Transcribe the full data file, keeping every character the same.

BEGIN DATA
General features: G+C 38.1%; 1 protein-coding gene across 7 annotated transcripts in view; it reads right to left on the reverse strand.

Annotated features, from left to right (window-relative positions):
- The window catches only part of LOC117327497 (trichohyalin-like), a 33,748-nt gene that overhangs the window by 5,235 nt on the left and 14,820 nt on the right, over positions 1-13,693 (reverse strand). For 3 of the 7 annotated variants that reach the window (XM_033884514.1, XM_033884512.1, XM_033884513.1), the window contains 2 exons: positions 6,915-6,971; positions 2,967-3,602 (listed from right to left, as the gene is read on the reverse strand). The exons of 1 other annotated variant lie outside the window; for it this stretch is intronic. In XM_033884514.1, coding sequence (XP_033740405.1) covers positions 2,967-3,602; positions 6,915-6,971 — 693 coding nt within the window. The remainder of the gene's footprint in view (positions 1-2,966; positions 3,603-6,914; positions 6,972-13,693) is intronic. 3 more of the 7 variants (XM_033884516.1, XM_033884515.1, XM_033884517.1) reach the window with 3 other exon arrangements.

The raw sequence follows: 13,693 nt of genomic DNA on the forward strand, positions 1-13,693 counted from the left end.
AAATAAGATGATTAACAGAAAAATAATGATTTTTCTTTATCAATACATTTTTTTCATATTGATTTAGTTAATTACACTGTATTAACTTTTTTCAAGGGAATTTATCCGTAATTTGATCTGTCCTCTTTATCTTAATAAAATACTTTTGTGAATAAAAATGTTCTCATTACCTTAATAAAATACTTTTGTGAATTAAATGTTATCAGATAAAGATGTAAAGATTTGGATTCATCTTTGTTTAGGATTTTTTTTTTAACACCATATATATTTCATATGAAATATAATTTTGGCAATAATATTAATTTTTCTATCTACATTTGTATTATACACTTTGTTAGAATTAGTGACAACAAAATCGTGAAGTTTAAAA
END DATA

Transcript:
General features: G+C 38.1%; 1 protein-coding gene across 7 annotated transcripts in view; it reads right to left on the reverse strand.

Annotated features, from left to right (window-relative positions):
- The window catches only part of LOC117327497 (trichohyalin-like), a 33,748-nt gene that overhangs the window by 5,235 nt on the left and 14,820 nt on the right, over positions 1-13,693 (reverse strand). For 3 of the 7 annotated variants that reach the window (XM_033884514.1, XM_033884512.1, XM_033884513.1), the window contains 2 exons: positions 6,915-6,971; positions 2,967-3,602 (listed from right to left, as the gene is read on the reverse strand). The exons of 1 other annotated variant lie outside the window; for it this stretch is intronic. In XM_033884514.1, coding sequence (XP_033740405.1) covers positions 2,967-3,602; positions 6,915-6,971 — 693 coding nt within the window. The remainder of the gene's footprint in view (positions 1-2,966; positions 3,603-6,914; positions 6,972-13,693) is intronic. 3 more of the 7 variants (XM_033884516.1, XM_033884515.1, XM_033884517.1) reach the window with 3 other exon arrangements.

The raw sequence follows: 13,693 nt of genomic DNA on the forward strand, positions 1-13,693 counted from the left end.
AAATAAGATGATTAACAGAAAAATAATGATTTTTCTTTATCAATACATTTTTTTCATATTGATTTAGTTAATTACACTGTATTAACTTTTTTCAAGGGAATTTATCCGTAATTTGATCTGTCCTCTTTATCTTAATAAAATACTTTTGTGAATAAAAATGTTCTCATTACCTTAATAAAATACTTTTGTGAATTAAATGTTATCAGATAAAGATGTAAAGATTTGGATTCATCTTTGTTTAGGATTTTTTTTTTAACACCATATATATTTCATATGAAATATAATTTTGGCAATAATATTAATTTTTCTATCTACATTTGTATTATACACTTTGTTAGAATTAGTGACAACAAAATCGTGAAGTTTAAAA